ALBANY — State Senate Republicans are beginning to feel political heat for preventing a vote on legislation that would help victims of child sexual abuse obtain justice.
At least four Democratic candidates for Senate issued statements this week attacking GOP incumbents for opposing the Child Victims Act, which would eliminate the statute of limitations for cases of child sexual abuse and allow a one-year window for victims to revive old civil cases.
“It is outrageous that Carl Marcellino voted against the Child Victims Act and is defending the criminals who abused these defenseless children,” James Gaughran, who is taking on the senator from Nassau County, said in a statement.
Similar statements were issued by Democrats Sara Niccoli, who is challenging Sen. George Amedore of Schenectady County; Christopher Eachus, who’s challenging Sen. Bill Larkin of Orange County; and Ryan Cronin, who is taking on Sen. Kemp Hannon of Nassau County.
The statements, some of which were first reported by Time Warner Cable News, came after GOP senators successfully blocked a Democrat-led effort Monday to force a floor vote on an omnibus bill that included the key components of the Child Victims Act.
“This bill would deliver justice for innocent victims of child sex abuse and hold perpetrators of horrible crimes accountable,” Niccoli said.
Eachus said it was “shameful” that Larkin voted “in lockstep” with Republicans on the issue.
Cronin said Hannon should be “ashamed of himself” for blocking legislation that “would bring heinous criminals to justice and provide closure to thousands of New Yorkers who have been preyed upon as children.”
Senate GOP spokesman Scott Reif accused Democrats of exploiting a serious issue for political gain.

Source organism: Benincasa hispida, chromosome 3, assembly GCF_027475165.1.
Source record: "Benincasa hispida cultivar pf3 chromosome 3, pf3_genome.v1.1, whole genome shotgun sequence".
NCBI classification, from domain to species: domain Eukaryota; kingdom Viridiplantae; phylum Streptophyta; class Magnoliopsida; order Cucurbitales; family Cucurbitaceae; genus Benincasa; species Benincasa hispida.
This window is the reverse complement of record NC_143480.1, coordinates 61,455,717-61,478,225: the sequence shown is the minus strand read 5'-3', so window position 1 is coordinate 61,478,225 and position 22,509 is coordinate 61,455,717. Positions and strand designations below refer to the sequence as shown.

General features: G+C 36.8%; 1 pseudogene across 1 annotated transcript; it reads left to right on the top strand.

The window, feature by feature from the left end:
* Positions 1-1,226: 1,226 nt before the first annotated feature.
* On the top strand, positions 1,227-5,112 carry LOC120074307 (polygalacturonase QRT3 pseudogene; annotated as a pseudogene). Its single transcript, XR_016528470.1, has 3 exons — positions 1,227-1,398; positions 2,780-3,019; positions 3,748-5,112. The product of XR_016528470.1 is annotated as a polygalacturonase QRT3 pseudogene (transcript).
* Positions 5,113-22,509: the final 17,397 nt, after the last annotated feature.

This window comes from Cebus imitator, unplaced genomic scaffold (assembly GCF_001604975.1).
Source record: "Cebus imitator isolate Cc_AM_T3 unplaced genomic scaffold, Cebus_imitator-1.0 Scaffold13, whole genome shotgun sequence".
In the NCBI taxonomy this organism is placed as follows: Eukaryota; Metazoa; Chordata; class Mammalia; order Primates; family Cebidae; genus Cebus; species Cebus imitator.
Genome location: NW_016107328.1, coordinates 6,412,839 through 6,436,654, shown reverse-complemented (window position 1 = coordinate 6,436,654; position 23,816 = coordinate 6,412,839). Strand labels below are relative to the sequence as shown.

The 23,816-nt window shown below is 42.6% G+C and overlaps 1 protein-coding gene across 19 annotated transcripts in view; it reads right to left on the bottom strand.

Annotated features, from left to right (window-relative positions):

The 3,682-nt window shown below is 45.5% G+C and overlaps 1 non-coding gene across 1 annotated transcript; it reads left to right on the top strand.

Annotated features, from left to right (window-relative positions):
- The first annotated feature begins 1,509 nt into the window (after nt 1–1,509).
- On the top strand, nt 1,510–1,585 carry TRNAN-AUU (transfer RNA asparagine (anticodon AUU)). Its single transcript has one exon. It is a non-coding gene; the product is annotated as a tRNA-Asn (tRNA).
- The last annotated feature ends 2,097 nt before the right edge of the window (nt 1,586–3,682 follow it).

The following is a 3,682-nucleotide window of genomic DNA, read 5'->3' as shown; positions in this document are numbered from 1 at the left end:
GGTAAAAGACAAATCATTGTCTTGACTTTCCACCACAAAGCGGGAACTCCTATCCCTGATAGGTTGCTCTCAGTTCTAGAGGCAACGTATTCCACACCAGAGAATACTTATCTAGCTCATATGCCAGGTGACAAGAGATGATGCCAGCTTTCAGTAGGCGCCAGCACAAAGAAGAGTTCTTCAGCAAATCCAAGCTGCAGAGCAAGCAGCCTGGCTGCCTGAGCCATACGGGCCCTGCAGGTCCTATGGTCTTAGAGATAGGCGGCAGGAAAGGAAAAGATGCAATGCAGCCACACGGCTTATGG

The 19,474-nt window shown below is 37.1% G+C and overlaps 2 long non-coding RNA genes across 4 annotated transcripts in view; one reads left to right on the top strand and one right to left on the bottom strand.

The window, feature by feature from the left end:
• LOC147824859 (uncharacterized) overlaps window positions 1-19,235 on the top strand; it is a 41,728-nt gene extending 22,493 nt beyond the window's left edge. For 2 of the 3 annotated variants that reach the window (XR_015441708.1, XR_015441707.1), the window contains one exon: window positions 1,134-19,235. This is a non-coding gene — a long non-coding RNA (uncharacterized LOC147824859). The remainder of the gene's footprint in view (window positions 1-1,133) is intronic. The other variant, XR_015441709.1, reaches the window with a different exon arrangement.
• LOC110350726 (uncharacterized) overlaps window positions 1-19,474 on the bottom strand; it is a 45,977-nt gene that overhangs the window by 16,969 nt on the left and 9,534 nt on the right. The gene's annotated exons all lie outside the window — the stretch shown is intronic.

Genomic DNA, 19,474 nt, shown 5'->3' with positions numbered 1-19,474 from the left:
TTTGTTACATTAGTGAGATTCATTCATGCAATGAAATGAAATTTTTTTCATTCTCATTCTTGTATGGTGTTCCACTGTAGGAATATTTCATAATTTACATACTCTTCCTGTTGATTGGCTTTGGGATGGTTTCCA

“In the meantime, Senate Republicans will continue to work extraordinarily hard to protect the victims of sexual assault — just as we have always done,” Reif said.
Amedore spokeswoman Eileen Miller also insisted the senator did not vote against the Child Victim’s Act on Monday.
“The Senate took a procedural vote on whether an amendment was germane to the bill before the house,” Miller said about Monday. “There are several pieces of legislation under consideration to address this important issue that Sen. Amedore would support. He is fully committed to protecting all victims of abuse, and to suggest anything less for political gain is desperate.”
Senate Republican officials have not ruled out a vote on the Child Victims Act before the Legislature ends its session June 16 but have expressed concerns that removing the statute of limitations and giving a one-year look-back would cause a flood of unsubstantiated claims.
At least one Democrat, Sen. Neil Breslin of Albany, has also expressed concerns about the impact of the bill. He remains undecided. Breslin, however, told The News that he sided with the Democrats Monday because he thought the matter should be debated on the floor.
Other bills before the Senate and Assembly would also remove or extend the statute of limitations without granting the look-back window.